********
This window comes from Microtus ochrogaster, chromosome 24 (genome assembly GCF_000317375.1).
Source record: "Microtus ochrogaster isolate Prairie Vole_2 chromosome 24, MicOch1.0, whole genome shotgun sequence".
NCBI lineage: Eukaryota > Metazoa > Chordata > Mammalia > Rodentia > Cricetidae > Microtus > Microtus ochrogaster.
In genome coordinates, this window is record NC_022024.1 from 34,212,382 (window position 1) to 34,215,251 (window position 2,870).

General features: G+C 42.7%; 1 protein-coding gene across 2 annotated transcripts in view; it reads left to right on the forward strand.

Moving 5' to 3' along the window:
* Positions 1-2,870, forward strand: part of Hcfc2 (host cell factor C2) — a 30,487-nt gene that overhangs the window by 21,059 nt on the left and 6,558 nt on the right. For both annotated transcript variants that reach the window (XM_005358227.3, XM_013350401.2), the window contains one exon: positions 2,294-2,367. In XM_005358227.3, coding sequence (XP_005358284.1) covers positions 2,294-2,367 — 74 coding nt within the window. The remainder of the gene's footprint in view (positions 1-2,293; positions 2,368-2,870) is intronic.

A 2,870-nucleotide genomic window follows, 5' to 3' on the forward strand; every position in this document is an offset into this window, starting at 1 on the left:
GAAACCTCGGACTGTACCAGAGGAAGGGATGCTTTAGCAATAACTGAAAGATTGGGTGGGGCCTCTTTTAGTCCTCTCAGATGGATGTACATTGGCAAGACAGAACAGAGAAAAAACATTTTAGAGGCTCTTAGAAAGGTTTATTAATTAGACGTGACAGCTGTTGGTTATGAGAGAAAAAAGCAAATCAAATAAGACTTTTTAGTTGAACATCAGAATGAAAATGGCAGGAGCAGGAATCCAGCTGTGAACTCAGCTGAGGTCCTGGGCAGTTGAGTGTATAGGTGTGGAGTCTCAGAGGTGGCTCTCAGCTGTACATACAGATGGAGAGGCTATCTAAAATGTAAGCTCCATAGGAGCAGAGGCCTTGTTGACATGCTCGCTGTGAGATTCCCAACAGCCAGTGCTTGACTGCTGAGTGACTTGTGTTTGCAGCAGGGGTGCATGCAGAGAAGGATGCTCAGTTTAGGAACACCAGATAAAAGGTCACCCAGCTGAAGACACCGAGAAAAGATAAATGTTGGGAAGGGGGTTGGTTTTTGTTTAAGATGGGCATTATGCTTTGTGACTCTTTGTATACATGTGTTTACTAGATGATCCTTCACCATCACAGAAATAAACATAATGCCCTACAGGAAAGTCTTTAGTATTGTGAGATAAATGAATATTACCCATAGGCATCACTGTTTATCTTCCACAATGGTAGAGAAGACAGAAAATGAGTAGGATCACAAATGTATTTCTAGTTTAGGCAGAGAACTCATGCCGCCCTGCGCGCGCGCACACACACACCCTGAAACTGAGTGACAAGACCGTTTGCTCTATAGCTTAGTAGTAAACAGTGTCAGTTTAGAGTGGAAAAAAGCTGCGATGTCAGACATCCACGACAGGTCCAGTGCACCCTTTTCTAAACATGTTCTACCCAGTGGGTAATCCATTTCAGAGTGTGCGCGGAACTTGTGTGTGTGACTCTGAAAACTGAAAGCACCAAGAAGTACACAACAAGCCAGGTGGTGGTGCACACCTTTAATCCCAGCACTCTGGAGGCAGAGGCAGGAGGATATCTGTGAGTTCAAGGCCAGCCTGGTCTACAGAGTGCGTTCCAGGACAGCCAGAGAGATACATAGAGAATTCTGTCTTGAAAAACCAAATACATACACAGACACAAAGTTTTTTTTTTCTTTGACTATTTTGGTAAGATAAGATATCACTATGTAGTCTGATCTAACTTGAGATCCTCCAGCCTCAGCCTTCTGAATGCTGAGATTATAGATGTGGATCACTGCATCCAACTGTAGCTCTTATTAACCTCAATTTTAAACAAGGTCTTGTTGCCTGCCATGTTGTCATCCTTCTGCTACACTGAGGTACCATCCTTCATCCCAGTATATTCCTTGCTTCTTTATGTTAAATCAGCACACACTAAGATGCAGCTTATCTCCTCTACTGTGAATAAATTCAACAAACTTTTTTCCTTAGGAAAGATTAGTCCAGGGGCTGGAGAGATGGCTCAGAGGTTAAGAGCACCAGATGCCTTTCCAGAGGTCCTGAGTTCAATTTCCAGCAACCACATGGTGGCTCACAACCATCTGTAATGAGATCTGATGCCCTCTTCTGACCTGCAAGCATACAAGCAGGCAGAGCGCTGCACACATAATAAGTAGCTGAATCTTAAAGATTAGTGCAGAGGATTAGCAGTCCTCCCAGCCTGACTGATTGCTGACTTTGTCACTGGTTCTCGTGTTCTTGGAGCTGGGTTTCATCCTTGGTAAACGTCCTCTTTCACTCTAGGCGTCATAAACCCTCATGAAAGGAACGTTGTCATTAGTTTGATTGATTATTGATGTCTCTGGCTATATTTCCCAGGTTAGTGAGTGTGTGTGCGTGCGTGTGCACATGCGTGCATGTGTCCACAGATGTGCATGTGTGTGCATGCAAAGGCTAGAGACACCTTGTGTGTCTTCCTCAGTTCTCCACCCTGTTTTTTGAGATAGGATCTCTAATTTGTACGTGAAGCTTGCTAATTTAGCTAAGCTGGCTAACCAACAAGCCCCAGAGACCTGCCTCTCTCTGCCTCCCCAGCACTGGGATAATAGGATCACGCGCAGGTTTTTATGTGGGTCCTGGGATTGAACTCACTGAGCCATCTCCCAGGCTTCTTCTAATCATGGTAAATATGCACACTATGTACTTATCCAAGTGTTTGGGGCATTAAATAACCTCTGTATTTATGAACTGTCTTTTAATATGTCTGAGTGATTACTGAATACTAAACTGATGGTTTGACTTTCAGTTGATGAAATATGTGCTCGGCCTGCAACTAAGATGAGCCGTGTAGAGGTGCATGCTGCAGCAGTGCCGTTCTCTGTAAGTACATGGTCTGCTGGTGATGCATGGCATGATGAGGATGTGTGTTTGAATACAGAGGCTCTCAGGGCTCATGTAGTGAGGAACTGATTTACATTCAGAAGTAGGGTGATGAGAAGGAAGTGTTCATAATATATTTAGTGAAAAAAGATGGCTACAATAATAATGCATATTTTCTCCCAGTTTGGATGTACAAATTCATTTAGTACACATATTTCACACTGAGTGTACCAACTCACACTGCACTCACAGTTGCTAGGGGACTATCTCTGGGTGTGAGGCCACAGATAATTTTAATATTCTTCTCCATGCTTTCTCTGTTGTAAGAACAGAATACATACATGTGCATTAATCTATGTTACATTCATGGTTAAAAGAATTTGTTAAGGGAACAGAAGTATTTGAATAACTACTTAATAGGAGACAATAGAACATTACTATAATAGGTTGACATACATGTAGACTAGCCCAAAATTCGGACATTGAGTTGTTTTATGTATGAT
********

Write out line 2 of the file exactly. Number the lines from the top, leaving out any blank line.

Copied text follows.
Source record: "Microtus ochrogaster isolate Prairie Vole_2 chromosome 24, MicOch1.0, whole genome shotgun sequence".